I may have gotten a little too excited on the return trip, because the second loop was a little tougher. My key accomplishments with this race were not stopping at any aid stations and actually getting two water bottles handed to me by volunteers so I could refill while riding. (Previously, I was too chicken to pull this off.) I also did well with all of the u-turns, which I’d also been worried about. Despite the heat, I did pretty well with eating and drinking. As I closed in on the end of the bike leg, I started thinking about a smooth transition and a good start to the run. (I’ve been practicing visualization techniques in my training and was hoping they could work their magic today… ) Bike: 03:09
I was very proud of the second transition. It was smooth and focused, even while chit-chatting with the hard-core girl in the spot next to me. (I also had a way faster transition than her, which took the sting out of her blowing past me minutes into my run… ) I’ve been practicing my transitions, so it was nice to see the hard work pay off. T2: 2:38
Starting the run was just terrible. I had a terrible side stitch and it was hot. They also had us running through this hay field: (Photo courtesy of Eric Wynn)
I was alternately running and walking and trying to stretch the cramp out of my side. It was at this point that I completely lost hope and was certain that my sub-7 goal was toast and I was in for yet another half-marathon death march. (It didn’t help that I was being passed by the old, the infirm and a very heavy young man.) Finally, I gave myself a kick in the ass and forced myself to get going. Basically, the plan became to run as long as I could. At first, that was about six steps at a time, but eventually the side stitch loosened and I was able to run for longer stretches.
I passed back a few of the folks who had passed me and started picking points to run to. The run course was along the same road we’d been biking on, so it was hot and windy. I was able to see some of the 4 hour bikers come in and it reminded me of where I was last year, so that lifted my spirits. My cool-sleeves also really helped cool me off and several other racers said they were jealous of them. The aid stations were manned by very nice, surprisingly enthusiastic volunteers, who also really helped cheer me up. My favorites were a couple of 11-12 year old boys who offered to splash me and, when I said yes, DOUSED me with two cups of water. Talk about the perfect job for a couple of boys. 😉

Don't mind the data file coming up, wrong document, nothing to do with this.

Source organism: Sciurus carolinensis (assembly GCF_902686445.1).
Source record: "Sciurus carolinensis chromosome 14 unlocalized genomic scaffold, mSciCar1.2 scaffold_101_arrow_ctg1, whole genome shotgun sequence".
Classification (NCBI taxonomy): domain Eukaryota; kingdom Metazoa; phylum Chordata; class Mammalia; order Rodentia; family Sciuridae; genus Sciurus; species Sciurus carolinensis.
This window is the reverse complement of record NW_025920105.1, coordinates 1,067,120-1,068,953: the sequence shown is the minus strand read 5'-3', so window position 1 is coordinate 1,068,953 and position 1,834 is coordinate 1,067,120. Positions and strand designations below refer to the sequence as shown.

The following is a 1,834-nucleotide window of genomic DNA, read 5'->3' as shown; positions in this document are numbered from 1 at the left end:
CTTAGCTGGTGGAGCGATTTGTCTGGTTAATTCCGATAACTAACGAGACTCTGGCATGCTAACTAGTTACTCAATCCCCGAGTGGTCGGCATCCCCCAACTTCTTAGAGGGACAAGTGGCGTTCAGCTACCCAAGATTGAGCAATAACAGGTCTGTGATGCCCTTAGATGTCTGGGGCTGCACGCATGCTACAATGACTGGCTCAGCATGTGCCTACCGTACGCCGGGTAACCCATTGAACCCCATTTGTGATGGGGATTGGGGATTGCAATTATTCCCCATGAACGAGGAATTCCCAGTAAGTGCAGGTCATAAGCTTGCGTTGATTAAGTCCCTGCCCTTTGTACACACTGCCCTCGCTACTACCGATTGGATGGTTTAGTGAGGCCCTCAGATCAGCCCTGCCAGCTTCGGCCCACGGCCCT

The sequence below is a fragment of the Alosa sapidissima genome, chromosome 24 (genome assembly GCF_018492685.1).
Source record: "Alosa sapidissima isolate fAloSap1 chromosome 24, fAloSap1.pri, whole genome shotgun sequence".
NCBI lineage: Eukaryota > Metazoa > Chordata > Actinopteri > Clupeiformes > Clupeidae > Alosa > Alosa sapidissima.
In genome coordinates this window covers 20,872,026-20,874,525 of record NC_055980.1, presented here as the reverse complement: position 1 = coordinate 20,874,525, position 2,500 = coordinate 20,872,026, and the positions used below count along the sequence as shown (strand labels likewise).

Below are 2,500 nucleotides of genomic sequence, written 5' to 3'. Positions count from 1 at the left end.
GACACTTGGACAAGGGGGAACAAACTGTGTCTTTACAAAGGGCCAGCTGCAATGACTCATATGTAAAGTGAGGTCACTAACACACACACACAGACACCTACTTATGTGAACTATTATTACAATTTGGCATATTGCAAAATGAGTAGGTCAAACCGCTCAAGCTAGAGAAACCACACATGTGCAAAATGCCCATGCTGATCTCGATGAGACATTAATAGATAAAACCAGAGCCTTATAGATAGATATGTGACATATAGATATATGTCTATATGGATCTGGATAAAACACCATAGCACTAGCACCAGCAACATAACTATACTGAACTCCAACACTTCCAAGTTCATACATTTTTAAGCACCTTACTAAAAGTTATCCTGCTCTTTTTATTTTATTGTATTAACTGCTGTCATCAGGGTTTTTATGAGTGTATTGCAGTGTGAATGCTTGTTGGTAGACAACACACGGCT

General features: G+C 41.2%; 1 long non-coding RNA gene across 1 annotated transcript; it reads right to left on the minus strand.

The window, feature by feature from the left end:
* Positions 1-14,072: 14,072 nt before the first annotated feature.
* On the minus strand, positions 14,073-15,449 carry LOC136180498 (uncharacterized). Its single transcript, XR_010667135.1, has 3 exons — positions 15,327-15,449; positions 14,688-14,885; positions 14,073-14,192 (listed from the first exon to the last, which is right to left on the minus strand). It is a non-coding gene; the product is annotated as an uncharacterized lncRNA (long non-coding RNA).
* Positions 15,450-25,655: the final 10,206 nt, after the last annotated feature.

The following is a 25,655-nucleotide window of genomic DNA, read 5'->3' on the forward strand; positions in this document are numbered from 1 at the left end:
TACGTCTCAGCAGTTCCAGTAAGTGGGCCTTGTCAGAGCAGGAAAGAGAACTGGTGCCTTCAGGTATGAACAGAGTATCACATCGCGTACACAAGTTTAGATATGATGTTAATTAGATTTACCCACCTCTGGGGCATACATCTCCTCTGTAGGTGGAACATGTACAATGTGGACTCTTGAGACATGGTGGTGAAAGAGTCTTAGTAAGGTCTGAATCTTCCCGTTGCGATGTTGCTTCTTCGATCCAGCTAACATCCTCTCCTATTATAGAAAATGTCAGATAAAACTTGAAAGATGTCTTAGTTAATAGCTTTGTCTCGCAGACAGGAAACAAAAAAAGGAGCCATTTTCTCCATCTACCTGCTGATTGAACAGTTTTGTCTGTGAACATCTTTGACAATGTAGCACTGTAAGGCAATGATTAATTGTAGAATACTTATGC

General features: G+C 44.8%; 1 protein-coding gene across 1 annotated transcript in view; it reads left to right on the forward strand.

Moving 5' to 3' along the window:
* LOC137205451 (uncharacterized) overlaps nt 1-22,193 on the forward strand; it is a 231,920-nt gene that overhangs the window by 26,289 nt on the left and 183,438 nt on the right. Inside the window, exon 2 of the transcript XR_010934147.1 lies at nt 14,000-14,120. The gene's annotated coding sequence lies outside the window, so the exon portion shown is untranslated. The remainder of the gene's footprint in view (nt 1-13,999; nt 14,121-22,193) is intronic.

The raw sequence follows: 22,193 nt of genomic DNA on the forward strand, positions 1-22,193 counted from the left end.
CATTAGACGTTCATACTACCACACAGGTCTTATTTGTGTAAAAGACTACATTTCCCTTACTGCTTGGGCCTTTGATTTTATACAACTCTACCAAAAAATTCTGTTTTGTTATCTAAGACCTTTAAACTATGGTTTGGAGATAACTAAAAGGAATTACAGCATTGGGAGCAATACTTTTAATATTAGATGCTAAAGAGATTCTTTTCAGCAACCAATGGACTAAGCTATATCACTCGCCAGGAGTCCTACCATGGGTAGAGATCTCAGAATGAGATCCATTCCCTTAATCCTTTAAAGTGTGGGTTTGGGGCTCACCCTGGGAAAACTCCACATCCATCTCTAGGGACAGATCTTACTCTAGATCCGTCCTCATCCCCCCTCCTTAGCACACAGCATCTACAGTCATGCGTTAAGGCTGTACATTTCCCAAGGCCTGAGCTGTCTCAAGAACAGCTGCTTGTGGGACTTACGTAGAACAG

I knew T was planning to meet me at the turn around point of the run, about the 8.5 mile mark and I was pleased to see that this part of the course had turned off of the road was on a shady path. My mom had also joined T, so it was cool to see them. T also got a pretty decent picture of me:
After leaving T and my mom, I was starting to realize that I was pretty solidly going to make my sub-7 goal and realizing that I also had a shot at the ambitious one. It helped motivate me to run more and I was actually feeling pretty good. (Relatively speaking, of course.) I was passing some of the folks that had bummed me out early in the run and using that to motivate me further. When I reached the last aid station, I knew that I had to put my head down and hustle. There was a super amazing volunteer at the last bend whose amazing enthusiasm and energy really helped my poor tired legs drive that last .1 mile.
The nice part is that you round a little corner and you come out to see the finish. When I saw that the clock was UNDER 6:45, I couldn’t believe it. I ran as fast as I could (not very) to the line. Run: 02:39
I was very emotional when I saw T and my mom. I really couldn’t believe that I’d beaten my goal. It’s the first time that’s ever happened. It’s also that curious blend of exhaustion, pride and pain that happens at the end of a long race. Here I am, after I pulled myself together a little bit:
The A.R.T. station was still set up and not crowded, so I had another session to alleviate some of the post-race soreness. It’s so much nicer to finish closer to the rest of the pack, usually things are pretty much closed down when I cross the line. 😉 TOTAL RACE TIME: 6:43:34
Of course, I have to give a huge shout out to the boy. Not only is he an amazing race sherpa, but his super awesome Christmas present was a huge part of my success today. I’m looking forward to getting him into shape to race with me at Grand Columbian later this year, so that he can share in some of the “fun.” (It will also be nice to have a training partner for some of the long, weekend bike rides.)